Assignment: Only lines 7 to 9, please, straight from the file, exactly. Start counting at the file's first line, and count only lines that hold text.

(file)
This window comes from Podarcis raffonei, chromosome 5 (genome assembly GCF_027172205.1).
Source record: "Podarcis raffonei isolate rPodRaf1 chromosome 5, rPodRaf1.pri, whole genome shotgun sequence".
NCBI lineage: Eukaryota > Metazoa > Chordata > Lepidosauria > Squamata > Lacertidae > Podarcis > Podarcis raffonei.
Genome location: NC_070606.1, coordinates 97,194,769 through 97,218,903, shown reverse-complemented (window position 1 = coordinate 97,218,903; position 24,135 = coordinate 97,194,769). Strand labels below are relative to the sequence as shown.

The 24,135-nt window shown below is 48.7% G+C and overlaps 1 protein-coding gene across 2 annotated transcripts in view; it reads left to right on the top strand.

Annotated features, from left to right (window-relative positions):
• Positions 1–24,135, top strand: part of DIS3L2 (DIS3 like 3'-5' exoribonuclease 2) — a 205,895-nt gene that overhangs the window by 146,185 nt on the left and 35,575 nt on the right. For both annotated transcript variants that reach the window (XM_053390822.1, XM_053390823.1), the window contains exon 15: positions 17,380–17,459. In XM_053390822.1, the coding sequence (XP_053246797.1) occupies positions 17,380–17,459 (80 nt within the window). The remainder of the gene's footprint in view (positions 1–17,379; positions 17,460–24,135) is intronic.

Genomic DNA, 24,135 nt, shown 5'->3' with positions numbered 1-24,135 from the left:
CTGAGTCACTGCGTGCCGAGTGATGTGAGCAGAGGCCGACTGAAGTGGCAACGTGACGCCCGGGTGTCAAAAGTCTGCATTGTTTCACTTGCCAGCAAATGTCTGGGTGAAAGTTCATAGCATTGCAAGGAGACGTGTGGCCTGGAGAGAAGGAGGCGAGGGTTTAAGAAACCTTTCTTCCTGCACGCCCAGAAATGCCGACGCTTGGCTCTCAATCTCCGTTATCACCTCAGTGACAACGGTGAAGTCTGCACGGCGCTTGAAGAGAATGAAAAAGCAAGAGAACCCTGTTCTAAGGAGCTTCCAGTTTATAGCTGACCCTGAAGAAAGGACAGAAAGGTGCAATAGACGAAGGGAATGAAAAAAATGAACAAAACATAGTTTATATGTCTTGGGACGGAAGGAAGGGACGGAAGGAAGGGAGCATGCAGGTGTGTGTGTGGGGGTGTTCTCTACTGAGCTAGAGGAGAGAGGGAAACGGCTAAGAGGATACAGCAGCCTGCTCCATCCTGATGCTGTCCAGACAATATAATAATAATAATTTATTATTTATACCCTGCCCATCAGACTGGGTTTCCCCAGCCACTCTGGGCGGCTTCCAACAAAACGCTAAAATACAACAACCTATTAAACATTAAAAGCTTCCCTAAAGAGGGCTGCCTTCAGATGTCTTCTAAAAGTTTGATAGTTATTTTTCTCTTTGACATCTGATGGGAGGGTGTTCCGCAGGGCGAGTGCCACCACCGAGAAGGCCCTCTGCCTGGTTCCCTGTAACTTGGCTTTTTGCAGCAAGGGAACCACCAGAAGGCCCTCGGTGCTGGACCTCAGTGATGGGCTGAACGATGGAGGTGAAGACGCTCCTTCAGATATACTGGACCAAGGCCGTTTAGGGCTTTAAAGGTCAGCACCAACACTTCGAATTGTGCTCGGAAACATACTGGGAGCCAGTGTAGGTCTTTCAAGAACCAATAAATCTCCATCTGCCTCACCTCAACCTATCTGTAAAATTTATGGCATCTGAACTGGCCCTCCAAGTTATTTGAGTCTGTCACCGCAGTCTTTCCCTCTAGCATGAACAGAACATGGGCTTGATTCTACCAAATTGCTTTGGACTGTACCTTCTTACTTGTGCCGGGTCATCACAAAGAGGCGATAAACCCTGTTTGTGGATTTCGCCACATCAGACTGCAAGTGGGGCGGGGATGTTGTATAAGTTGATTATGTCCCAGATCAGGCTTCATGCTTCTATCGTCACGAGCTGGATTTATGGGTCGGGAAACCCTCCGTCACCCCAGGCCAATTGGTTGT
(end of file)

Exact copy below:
• Positions 1–24,135, top strand: part of DIS3L2 (DIS3 like 3'-5' exoribonuclease 2) — a 205,895-nt gene that overhangs the window by 146,185 nt on the left and 35,575 nt on the right. For both annotated transcript variants that reach the window (XM_053390822.1, XM_053390823.1), the window contains exon 15: positions 17,380–17,459. In XM_053390822.1, the coding sequence (XP_053246797.1) occupies positions 17,380–17,459 (80 nt within the window). The remainder of the gene's footprint in view (positions 1–17,379; positions 17,460–24,135) is intronic.

Genomic DNA, 24,135 nt, shown 5'->3' with positions numbered 1-24,135 from the left:
CTGAGTCACTGCGTGCCGAGTGATGTGAGCAGAGGCCGACTGAAGTGGCAACGTGACGCCCGGGTGTCAAAAGTCTGCATTGTTTCACTTGCCAGCAAATGTCTGGGTGAAAGTTCATAGCATTGCAAGGAGACGTGTGGCCTGGAGAGAAGGAGGCGAGGGTTTAAGAAACCTTTCTTCCTGCACGCCCAGAAATGCCGACGCTTGGCTCTCAATCTCCGTTATCACCTCAGTGACAACGGTGAAGTCTGCACGGCGCTTGAAGAGAATGAAAAAGCAAGAGAACCCTGTTCTAAGGAGCTTCCAGTTTATAGCTGACCCTGAAGAAAGGACAGAAAGGTGCAATAGACGAAGGGAATGAAAAAAATGAACAAAACATAGTTTATATGTCTTGGGACGGAAGGAAGGGACGGAAGGAAGGGAGCATGCAGGTGTGTGTGTGGGGGTGTTCTCTACTGAGCTAGAGGAGAGAGGGAAACGGCTAAGAGGATACAGCAGCCTGCTCCATCCTGATGCTGTCCAGACAATATAATAATAATAATTTATTATTTATACCCTGCCCATCAGACTGGGTTTCCCCAGCCACTCTGGGCGGCTTCCAACAAAACGCTAAAATACAACAACCTATTAAACATTAAAAGCTTCCCTAAAGAGGGCTGCCTTCAGATGTCTTCTAAAAGTTTGATAGTTATTTTTCTCTTTGACATCTGATGGGAGGGTGTTCCGCAGGGCGAGTGCCACCACCGAGAAGGCCCTCTGCCTGGTTCCCTGTAACTTGGCTTTTTGCAGCAAGGGAACCACCAGAAGGCCCTCGGTGCTGGACCTCAGTGATGGGCTGAACGATGGAGGTGAAGACGCTCCTTCAGATATACTGGACCAAGGCCGTTTAGGGCTTTAAAGGTCAGCACCAACACTTCGAATTGTGCTCGGAAACATACTGGGAGCCAGTGTAGGTCTTTCAAGAACCAATAAATCTCCATCTGCCTCACCTCAACCTATCTGTAAAATTTATGGCATCTGAACTGGCCCTCCAAGTTATTTGAGTCTGTCACCGCAGTCTTTCCCTCTAGCATGAACAGAACATGGGCTTGATTCTACCAAATTGCTTTGGACTGTACCTTCTTACTTGTGCCGGGTCATCACAAAGAGGCGATAAACCCTGTTTGTGGATTTCGCCACATCAGACTGCAAGTGGGGCGGGGATGTTGTATAAGTTGATTATGTCCCAGATCAGGCTTCATGCTTCTATCGTCACGAGCTGGATTTATGGGTCGGGAAACCCTCCGTCACCCCAGGCCAATTGGTTGT